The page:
But on redirect examination, Cottingham was able to tease out a damning detail that Darlene never told investigators: that she once told her grandmother Bonnie Porter that she had seen her father sitting on Jeanette in the water. Short objected to the questioning, calling the statement hearsay. Montague argued that it was being offered not for the truth of the matter, but as a way to impeach Darlene. It isn’t uncommon for prosecutors to seek to impeach a witness with a prior inconsistent statement — but regardless of whether the jurors are supposed to take it as fact, they often do, because the suggestion is clear: This was the truth and all the other things she had told police and testified to were not. The judge allowed it. For at least one juror, Tim Vokes, this was key testimony, the thing he remembers most about the trial. “That, for whatever reason, stays with me.”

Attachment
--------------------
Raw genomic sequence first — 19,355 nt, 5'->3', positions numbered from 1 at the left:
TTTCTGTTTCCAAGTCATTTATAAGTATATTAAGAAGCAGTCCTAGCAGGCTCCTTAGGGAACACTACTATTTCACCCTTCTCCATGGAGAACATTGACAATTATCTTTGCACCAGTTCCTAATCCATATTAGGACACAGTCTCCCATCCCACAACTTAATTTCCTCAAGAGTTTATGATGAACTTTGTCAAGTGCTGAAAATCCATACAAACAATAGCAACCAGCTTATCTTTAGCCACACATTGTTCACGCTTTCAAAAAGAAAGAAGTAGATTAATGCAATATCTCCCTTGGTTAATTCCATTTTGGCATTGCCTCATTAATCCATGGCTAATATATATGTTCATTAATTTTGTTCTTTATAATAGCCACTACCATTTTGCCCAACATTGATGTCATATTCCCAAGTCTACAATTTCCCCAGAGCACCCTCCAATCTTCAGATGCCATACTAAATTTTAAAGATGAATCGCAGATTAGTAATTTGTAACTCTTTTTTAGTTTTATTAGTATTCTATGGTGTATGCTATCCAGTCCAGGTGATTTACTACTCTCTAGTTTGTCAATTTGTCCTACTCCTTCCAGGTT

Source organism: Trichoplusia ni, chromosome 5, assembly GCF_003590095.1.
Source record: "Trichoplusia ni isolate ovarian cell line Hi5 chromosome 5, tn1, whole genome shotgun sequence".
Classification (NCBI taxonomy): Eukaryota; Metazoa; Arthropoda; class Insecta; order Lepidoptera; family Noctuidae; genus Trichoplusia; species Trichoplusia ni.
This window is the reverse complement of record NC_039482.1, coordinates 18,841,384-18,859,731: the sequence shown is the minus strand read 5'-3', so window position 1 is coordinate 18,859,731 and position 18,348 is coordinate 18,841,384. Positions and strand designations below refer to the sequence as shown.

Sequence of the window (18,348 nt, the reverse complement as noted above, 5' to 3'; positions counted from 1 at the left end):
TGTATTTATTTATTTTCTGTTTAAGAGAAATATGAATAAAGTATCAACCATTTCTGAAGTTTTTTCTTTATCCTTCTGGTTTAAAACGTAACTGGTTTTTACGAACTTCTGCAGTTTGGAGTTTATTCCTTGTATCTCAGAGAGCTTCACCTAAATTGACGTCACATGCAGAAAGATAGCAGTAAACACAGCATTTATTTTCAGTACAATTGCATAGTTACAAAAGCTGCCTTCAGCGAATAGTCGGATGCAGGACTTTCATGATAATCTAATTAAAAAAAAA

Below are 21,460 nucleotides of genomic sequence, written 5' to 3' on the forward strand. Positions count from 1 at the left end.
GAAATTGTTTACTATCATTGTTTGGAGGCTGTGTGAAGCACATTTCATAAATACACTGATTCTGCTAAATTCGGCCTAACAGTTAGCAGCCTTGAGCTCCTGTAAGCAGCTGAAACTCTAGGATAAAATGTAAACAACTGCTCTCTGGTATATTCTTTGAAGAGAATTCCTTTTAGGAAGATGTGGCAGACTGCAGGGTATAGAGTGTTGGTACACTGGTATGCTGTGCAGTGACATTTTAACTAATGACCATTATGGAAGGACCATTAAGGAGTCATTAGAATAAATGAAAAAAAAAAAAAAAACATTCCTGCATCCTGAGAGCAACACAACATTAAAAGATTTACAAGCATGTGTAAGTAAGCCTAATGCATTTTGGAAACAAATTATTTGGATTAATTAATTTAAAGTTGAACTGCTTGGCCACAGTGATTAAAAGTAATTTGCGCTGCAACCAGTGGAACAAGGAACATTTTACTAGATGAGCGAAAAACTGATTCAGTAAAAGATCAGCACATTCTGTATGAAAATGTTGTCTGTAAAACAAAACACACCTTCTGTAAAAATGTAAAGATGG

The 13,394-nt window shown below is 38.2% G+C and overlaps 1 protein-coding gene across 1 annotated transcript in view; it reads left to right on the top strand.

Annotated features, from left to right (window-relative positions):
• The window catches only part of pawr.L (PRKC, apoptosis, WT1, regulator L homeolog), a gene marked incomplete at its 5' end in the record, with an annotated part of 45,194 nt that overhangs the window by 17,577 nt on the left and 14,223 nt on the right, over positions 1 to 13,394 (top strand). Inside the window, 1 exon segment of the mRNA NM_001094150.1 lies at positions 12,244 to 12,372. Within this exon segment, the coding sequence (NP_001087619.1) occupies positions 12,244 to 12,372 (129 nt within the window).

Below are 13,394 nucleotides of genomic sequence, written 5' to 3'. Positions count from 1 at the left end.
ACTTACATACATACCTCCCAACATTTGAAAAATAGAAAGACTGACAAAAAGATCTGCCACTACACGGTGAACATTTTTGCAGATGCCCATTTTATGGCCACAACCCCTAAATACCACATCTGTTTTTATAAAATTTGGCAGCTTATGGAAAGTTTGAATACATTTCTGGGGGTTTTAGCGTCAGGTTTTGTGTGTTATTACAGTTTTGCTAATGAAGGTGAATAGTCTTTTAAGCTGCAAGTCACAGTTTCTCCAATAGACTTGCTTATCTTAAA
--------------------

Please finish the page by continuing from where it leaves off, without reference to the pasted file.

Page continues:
Although it appears that Darlene’s opinion of her father’s guilt has wavered over the years — Lindsey said that when she last visited in 2016, she told him she hoped he could ultimately prove his innocence — she is now resolute, and nothing would change her mind, she told me. “I’ve done years and years and decades now of looking and searching,” she said. “I know what I’d seen. I know I was traumatized, but it’s there in my brain.”